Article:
DENVER — All it took was one Chris Harris Jr. interception and a Broncos victory to complete the westernization of Nikola Jokic.

"Yeahhhhhhhhh!" Jokic wrote in a text message as soon as Harris, the Broncos star cornerback, crossed the goal line and sealed a win against the Raiders.

OK, so Jokic's transition from Serbia to Colorado is far from complete. It's going to take time, just like Jokic. He's only 20, a 6-foot-11 forward and the ideal representative for what the 2015-16 season means to the Nuggets. This will be, more or less, a redshirt season - for Jokic and for the first edition of Michael Malone's Nuggets as a whole.

Don't expect much more than the 27.5 wins Las Vegas pegged as Denver's over/under win total. Do expect a few pleasant surprises along the way.

Topping my list of potential surprises is Jokic, and that's because of what I think he can be at 24 or 25 more than what he is at 20. (See, this is going to take a while.) Once in a while a player comes along and you say, "Who's that guy?" It was that way for me with Bosnian center Jusuf Nurkic, and I think the Nuggets unearthed a burly gem with the 15th overall selection in the 2014 draft. Now it's that way with Serbian forward Jokic, their second-round pick in the same draft, but first I had to check with Malone. Am I nuts to think Jokic has the potential to become a special talent?

"I think he does," said Malone, who particularly digs Jokic's passing ability. "The amount of progress he's made since July really speaks to how hard he works."

Over three months in the States, Jokic has dropped almost 30 pounds, thanks to an intensive nutritional plan designed by Nuggets strength and conditioning gurus Steve Hess and Felipe Eichenberger. Jokic consumes six meals daily, to which I asked Malone how a man could eat six meals a day and lose weight.

"If you eat six times a day, you'll eat bonbons and Ho-Hos," Malone said.

Jokic, however, said he's scarfing down salmon, yams, chicken, steak, salad and eggs.

"I cut out Coca-Cola when I come here," Jokic said.

"No Coca-Cola!" Malone shouted.

Then the coach whispered, "This guy's going to be a helluva player."

I think so, too — if the Nuggets are patient, and if the player development wing of the operation shows the same promise as the international scouting wing. Oh, there will be nights when Jokic doesn't possess the strength to avoid being shoved into the Nuggets dancers. "That's the biggest issue for him," Malone said. But there will be other nights, more nights, when Jokic spins a bounce pass through two defenders, swishes a corner 3 in rhythm, shows why he has the third-highest player efficiency rating of NBA rookies this preseason and, please, stop me if it sounds like I'm swooning.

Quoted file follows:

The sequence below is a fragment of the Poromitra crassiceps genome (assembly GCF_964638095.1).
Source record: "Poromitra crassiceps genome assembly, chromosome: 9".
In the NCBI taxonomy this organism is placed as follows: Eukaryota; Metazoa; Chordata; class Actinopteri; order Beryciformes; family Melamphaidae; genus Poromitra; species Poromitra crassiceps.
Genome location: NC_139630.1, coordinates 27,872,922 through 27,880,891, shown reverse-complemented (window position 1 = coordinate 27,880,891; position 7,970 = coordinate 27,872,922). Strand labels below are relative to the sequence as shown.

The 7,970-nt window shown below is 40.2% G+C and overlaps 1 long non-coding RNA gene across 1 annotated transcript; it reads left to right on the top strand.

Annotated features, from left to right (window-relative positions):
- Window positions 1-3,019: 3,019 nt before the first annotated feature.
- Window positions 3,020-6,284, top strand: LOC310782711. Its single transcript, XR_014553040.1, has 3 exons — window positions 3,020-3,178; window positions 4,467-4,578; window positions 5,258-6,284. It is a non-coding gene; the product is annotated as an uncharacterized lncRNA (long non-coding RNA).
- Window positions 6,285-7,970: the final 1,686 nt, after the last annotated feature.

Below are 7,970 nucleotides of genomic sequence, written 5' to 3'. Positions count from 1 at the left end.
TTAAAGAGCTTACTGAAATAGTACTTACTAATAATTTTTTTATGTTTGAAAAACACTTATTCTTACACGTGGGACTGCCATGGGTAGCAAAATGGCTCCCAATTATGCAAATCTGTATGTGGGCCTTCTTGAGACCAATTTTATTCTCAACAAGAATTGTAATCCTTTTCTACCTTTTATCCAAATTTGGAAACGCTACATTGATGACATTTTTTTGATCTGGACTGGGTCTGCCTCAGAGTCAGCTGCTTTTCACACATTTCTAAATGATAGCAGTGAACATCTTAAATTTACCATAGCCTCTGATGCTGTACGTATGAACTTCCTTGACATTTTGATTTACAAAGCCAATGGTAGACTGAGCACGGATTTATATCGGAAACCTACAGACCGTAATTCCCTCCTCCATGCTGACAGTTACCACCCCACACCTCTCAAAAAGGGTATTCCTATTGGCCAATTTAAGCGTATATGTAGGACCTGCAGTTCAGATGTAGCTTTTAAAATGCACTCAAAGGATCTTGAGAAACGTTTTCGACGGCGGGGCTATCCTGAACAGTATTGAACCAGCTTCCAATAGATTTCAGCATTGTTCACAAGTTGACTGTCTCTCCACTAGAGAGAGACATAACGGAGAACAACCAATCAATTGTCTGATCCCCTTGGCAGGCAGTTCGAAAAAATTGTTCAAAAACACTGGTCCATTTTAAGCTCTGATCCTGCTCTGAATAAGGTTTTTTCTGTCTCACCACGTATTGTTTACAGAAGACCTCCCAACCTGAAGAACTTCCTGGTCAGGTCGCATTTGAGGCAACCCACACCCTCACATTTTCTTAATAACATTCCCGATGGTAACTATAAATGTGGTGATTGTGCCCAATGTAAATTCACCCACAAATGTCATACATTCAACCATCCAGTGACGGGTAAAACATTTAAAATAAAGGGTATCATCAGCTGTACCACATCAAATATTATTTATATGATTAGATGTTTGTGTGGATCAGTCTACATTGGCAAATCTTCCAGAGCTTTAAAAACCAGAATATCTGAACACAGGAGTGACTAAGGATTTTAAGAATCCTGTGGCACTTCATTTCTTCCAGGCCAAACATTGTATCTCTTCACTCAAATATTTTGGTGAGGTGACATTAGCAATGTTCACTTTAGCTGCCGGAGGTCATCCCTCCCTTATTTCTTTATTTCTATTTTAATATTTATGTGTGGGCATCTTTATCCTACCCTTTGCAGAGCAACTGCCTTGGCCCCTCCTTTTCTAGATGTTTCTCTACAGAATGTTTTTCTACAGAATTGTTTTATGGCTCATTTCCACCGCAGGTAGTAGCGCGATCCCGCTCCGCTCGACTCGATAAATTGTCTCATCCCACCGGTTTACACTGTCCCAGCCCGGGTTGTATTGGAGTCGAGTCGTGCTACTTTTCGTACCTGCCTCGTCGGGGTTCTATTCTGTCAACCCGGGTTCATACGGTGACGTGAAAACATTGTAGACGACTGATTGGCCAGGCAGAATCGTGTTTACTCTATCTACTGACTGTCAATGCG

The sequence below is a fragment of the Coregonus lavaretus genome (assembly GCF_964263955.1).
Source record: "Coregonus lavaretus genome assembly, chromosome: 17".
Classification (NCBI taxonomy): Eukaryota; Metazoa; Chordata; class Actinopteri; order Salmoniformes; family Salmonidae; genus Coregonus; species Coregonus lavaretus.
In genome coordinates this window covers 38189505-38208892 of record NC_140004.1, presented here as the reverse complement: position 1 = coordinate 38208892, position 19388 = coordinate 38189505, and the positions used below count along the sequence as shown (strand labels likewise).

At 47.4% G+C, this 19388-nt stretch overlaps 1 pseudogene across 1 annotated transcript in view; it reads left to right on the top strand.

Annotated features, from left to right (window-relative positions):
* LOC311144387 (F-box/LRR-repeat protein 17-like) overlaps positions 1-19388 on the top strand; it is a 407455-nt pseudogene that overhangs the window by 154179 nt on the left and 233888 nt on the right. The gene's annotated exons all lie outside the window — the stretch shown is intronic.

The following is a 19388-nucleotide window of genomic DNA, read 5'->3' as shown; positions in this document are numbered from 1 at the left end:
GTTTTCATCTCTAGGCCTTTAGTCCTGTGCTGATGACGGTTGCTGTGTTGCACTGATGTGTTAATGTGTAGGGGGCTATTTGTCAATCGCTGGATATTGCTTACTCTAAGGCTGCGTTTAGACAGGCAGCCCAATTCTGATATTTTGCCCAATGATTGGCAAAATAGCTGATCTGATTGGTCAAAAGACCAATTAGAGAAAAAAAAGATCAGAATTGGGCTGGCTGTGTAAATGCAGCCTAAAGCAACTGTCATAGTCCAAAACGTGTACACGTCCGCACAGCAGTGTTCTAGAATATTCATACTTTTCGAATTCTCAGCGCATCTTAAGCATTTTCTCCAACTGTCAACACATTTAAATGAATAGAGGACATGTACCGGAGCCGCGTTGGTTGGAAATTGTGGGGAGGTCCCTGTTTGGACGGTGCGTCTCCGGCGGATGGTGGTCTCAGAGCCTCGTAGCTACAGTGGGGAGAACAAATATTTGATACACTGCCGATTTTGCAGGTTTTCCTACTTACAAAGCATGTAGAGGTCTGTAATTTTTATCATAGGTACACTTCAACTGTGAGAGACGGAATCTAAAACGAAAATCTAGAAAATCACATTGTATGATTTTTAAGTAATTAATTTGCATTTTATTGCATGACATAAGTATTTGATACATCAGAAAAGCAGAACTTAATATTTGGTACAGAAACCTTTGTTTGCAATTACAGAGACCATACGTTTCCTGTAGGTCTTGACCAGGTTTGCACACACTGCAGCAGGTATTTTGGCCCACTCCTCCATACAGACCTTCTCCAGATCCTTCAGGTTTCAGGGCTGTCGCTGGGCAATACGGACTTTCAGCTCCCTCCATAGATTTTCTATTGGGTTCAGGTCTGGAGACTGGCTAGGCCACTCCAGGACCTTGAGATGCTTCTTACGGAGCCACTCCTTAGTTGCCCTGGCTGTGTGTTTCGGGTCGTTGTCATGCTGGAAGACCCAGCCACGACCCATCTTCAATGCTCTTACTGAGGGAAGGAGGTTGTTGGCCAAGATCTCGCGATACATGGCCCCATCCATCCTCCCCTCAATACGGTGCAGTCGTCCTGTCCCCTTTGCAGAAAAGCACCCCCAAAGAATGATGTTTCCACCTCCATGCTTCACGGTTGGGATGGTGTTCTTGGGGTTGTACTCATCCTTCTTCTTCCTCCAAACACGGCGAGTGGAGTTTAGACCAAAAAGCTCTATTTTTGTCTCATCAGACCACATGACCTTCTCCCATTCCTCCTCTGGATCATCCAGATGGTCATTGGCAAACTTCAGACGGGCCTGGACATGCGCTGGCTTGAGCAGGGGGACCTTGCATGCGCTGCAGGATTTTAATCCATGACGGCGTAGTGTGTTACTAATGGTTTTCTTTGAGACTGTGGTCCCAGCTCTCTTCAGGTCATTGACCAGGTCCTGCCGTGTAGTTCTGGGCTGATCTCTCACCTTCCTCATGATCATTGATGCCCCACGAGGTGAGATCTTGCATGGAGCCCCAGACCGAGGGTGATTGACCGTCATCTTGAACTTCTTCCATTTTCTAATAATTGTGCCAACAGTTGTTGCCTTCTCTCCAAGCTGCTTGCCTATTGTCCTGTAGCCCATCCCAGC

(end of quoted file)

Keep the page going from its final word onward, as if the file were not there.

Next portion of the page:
"He could be special," general manager Tim Connelly said. "It's hard to find big guys who are that skilled."

The Nuggets went to the Adriatic League to find one, but it still took some last-minute convincing on draft night to make certain Jokic would stay in the draft. Once they got the assurance from Jokic's circle, they took him 41st. In an NBA that often views Colorado as a pit stop, the Nuggets must operate differently or get lucky, and a young, foreign-born prospect like Jokic fits the theory.

"This year I would have been picked higher. Then the Nuggets call me," Jokic said. "For me it was a good thing — great trainers, great coach, good people. It's hard to say no. I can't say no."

"And he loves the game," Connelly said.

That's always the question with a big guy: Does he adore the game on his own, or was he nudged into the game because he was abnormally huge?

"You don't lose 30 pounds and improve the way he has by not working. It doesn't happen by accident," Malone said. "You (combine) that work ethic and the fact he's that young and skilled and a very smart, high-IQ player. He does have a chance to be a very special player as long as he continues to work and get stronger.

"He'll have a chance in a few years to surprise a lot of people."

Note the inclusion of "in a few years," and that's the catch with these Newbie Nuggets. When the hopeful starters at point guard, shooting guard and center are 19, 21 and 21, respectively, "in a few years" is a fair disclaimer. But here's a hunch that, before long, Jokic will join Emmanuel Mudiay, Gary Harris and Nurkic as coveted pieces in Denver's rebuilding project. Then Jokic can text "Yeahhhhhhh" in response to the Nuggets, not the Broncos.

"The Broncos, they are good," Jokic said.

In a few years — ahem — we'll say the same about him.

-

Twitter: @bypaulklee

Load comments